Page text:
Jon Shain's Ordinary Cats | Record Review | Indy Week
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Jon Shain's Ordinary Cats 

The downside to instrumental mastery can be historical reverence. A longtime fixture on the Triangle scene, Jon Shain is a first-rate guitar picker. But he sometimes follows too closely in the path of the traditional acoustic blues and folk legends whose lessons he has learned so well. On Ordinary Cats, Shain's latest in a 14-year line of solo discs, he expertly echoes his predecessors on songs such as the wartime story "Soldier's Pay," the old-timey drinking tune "A Dram Lest We Get Dry" and the woozy-bluesy "Station Master." While Shain nails the form, these recordings feel like the voices of his forebears rather than his own.

But on much of Ordinary Cats, Shain pushes toward a more personal artistry. On "Level It Out," the album's finest song, he delivers a mission statement for equanimity, set to a steady and gentle melody that echoes the lyric's theme. Both the title track and "Cut Out Bin," the album's opening pair, find Shain in a reflective frame of mind: On the former, he sings to wistful, sprightly accompaniment about carefree days with childhood friends in New Jersey; the latter is an instantly appealing folk-pop number about the glory days of hanging out in the local record shop, buoyed by an engaging duet vocal from Lizzy Ross.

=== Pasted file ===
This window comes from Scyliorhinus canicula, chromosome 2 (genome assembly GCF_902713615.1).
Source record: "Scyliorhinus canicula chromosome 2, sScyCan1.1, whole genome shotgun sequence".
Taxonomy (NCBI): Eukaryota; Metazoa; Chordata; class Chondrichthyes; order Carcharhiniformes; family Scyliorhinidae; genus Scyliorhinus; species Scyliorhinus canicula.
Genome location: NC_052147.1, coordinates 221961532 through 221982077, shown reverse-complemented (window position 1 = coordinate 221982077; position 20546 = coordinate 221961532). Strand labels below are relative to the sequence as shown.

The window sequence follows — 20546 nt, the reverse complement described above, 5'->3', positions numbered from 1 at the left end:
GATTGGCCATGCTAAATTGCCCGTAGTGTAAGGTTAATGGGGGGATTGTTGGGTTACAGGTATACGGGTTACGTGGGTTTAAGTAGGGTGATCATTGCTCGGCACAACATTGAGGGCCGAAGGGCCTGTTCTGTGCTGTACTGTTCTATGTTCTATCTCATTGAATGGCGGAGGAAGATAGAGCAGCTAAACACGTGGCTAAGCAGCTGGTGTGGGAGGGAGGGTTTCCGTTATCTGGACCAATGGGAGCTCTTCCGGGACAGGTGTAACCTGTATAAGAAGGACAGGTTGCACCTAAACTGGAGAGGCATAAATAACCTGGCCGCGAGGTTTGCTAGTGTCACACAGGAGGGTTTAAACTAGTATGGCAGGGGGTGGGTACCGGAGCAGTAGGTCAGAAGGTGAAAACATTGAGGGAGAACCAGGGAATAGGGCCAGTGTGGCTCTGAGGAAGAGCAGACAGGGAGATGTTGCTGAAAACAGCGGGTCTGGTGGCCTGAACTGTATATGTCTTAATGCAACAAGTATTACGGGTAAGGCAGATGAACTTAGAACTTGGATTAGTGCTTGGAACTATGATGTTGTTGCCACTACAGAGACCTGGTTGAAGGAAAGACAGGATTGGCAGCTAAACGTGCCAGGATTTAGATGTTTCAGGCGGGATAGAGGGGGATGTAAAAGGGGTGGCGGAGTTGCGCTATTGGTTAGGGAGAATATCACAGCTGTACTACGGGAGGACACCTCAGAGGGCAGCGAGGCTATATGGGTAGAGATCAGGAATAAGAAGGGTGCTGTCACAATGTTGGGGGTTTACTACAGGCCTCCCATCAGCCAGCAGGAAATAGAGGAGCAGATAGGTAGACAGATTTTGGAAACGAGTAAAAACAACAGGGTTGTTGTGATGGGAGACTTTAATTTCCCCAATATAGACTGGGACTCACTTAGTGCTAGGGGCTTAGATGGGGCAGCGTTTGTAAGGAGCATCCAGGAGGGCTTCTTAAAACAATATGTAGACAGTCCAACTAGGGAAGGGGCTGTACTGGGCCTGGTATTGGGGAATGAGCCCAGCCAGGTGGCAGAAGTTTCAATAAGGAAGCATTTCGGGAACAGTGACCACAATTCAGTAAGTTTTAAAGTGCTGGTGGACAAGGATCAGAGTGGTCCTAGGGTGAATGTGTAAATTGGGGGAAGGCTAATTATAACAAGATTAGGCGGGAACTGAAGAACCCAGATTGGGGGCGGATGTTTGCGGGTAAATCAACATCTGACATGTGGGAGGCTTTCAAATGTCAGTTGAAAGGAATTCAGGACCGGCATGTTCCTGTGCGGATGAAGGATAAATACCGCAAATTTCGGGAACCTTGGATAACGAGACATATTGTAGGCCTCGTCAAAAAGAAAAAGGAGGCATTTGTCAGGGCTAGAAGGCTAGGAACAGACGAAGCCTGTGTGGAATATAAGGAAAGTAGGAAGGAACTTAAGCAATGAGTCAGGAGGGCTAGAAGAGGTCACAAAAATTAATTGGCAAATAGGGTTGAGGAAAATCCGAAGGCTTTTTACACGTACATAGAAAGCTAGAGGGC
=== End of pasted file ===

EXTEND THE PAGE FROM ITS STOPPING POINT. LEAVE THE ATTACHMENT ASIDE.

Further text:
There's a similar twinge of longing in "You Cannot Hide Your Heart From the Band," an ode to an old friend (or flame?) who went on to some semblance of fame: "I hear your song on the radio these days ... the sound's the same but your voice has aged." If all this seems a bit nostalgic, it connects because Shain sells it with his singing. At his best, he sounds not like a distillation of bygone legends but rather like himself.

Label: Flyin' Records

This article appeared in print with the headline "Veteran volleys."

  • At his best, Shain sounds not like a distillation of bygone legends but rather like himself.

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